Giving Yourself Compassion
In my experience people often have more difficulty with self-empathy than empathy for others.
What makes it so hard?
I recently sent two emails which stimulated pain for the people on the receiving end and didn't meet their needs for understanding, acknowledgement, and caring.
Here are three things that made it hard for me to do self-empathy.
1. All of us carry around a set of standards for how we "should" be that we often don't hold as true for others.
Usually these standards are unconscious, but we are continually comparing ourselves to them. You can uncover your standards by looking at the various roles you play in life - daughter, employee, father, student, spiritual person, etc...
In my example, I had a standard around being the perfect communicator. This is my profession after all. I am not suppose to make mistakes. I heard my jackals* saying: "What in the heck were you thinking? You know better!"
When you are comparing yourself to a standard you hold, it's hard to connect with your heart and just be with what is.
2. Self-empathy requires time and focus and a willingness to step into the pain of the situation.
We live in a culture that values distraction as a remedy for suffering. It seems easier in the moment to just turn away from the situation and go see a movie, eat something, or not think about it until the emotion has been repressed or dissolved due to the passage of time.
From one email I sent, I received a message back that really stung. I didn't want to admit to myself how much it hurt so I did a superficial layer of self-empathy: "I feel confused and frustrated when there is not clarity and communication I would enjoy." Later, when I took the time with a friend who is skilled in empathy, I realized what I really felt was hurt that the caring and trust I would have hoped for in our connection wasn't there. Ouch.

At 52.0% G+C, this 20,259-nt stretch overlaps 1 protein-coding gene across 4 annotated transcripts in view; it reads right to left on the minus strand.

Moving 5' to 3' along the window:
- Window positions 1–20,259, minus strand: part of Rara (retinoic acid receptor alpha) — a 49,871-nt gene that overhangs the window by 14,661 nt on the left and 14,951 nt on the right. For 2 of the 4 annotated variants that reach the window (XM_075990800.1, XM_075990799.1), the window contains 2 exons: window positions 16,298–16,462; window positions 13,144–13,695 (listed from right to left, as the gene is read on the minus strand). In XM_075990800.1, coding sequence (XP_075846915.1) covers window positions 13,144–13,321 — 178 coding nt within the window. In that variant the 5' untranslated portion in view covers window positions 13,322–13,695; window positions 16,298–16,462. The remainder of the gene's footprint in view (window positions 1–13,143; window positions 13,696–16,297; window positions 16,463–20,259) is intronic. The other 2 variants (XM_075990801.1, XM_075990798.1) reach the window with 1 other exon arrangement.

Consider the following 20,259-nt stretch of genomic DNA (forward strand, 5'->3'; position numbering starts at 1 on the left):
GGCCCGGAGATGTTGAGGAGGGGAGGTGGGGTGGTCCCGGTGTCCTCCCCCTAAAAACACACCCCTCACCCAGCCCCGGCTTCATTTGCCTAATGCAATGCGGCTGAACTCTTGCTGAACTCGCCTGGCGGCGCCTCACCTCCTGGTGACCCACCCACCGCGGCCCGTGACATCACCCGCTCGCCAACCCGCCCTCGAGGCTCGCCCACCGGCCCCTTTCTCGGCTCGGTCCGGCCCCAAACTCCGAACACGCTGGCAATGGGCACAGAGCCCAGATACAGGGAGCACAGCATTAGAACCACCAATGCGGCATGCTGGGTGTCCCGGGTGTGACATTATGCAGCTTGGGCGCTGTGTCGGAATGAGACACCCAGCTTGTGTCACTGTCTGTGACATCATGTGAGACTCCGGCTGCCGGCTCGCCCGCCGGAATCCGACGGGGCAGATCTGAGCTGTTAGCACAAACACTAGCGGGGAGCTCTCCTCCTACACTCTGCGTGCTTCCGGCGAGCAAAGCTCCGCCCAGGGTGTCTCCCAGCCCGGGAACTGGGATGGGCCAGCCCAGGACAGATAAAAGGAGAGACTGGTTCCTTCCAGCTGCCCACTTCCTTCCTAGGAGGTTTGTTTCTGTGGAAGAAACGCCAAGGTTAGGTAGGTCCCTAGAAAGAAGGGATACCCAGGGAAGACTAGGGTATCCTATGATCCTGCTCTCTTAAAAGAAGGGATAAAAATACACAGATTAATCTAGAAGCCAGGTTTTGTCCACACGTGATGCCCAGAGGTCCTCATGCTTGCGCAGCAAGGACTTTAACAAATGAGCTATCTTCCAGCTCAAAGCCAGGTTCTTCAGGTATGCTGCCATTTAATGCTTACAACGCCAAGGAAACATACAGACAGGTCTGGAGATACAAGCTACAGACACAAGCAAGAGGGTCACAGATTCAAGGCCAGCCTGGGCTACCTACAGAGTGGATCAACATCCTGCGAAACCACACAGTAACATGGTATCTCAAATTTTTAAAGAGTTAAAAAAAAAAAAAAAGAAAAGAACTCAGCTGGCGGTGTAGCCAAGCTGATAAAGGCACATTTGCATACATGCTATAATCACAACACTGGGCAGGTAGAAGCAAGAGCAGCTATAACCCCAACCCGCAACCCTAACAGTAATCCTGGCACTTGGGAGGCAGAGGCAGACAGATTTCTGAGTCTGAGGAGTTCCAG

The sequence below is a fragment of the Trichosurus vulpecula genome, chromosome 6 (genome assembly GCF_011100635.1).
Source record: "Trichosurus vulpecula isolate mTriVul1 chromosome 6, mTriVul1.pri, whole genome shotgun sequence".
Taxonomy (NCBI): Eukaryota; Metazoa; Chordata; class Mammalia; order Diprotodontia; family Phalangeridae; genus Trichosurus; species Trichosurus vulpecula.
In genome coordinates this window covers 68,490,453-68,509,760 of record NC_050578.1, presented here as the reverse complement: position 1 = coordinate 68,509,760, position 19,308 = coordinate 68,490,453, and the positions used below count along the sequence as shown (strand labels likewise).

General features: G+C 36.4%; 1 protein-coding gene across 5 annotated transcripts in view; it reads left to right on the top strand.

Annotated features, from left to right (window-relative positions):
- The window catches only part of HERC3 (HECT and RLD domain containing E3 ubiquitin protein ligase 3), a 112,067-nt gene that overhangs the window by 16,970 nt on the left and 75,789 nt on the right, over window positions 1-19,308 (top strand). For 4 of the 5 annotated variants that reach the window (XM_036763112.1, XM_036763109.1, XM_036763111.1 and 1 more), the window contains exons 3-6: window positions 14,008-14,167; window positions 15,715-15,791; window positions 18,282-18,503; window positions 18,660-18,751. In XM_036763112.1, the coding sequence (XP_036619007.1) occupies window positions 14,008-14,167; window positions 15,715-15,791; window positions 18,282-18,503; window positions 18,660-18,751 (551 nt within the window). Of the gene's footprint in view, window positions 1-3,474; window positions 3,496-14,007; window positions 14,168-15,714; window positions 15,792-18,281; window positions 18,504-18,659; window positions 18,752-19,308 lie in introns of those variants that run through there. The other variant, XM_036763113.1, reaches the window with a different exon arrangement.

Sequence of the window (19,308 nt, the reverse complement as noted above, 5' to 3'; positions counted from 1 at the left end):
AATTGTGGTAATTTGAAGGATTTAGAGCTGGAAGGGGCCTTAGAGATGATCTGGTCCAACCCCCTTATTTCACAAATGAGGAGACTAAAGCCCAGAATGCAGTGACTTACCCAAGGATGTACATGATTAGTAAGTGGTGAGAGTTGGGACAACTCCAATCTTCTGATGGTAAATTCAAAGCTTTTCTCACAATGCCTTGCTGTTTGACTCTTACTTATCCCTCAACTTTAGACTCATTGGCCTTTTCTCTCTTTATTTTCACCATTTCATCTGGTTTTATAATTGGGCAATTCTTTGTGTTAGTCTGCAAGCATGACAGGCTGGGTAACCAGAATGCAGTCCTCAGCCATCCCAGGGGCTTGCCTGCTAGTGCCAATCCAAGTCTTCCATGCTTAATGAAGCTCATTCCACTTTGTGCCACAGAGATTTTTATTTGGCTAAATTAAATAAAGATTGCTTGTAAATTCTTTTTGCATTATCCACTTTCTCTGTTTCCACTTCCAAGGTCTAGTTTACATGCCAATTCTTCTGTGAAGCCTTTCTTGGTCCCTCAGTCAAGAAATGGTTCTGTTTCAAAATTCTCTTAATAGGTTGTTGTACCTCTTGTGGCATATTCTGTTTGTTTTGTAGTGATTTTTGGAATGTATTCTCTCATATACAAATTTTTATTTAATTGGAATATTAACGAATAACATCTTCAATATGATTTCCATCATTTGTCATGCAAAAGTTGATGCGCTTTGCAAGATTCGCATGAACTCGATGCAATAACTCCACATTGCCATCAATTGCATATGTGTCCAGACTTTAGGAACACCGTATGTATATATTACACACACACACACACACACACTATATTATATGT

3. Self-empathy also requires skill and knowledge.
The skill is to hold your mind and heart on the one event and the feelings and needs connected to it. Sometimes your mind is like a monkey jumping from branch to branch -analyzing, theorizing about the future, remembering other similar situations, etc. Taming your monkey mind means focusing just on the situation in front of you.
The knowledge is having a vocabulary for feelings and needs and recognizing them in yourself.
In my example, there were many layers of feelings and needs in me just in this one situation. There were feelings and needs alive in the moments before I sent the emails. There were feelings and needs alive around past similar situations. There were also feelings and needs connected to the results of my actions. I needed to take time with a friend skilled in empathy or with my journal and the feelings and needs list in front of me in order to stay focused and to guess all of the feelings and needs present.
While all of these challenges get in the way of self-empathy, perhaps the most pernicious obstacle is the belief that your mistakes are a reflection of your inherently flawed nature rather than a confused attempt to meet a life-giving need. Just being conscious that some part of you holds this belief can sometimes create enough space to allow you to engage in the practice of self-empathy. You don't necessarily have to talk yourself out of this belief. You can practice self-empathy regardless of knowing the truth about your inherent nature.
This week take one situation in which you find yourself experiencing unmet needs. Set aside fifteen minutes with your feelings and needs list and write down all the feelings and needs (you can download one from my website) that were up for you in that situation. Follow my example in number three above to get to all the layers of feelings and needs. When you feel yourself shift into connection with your heart and clarity about your needs, decide what specific actions or requests you would like to make to begin to meet these needs.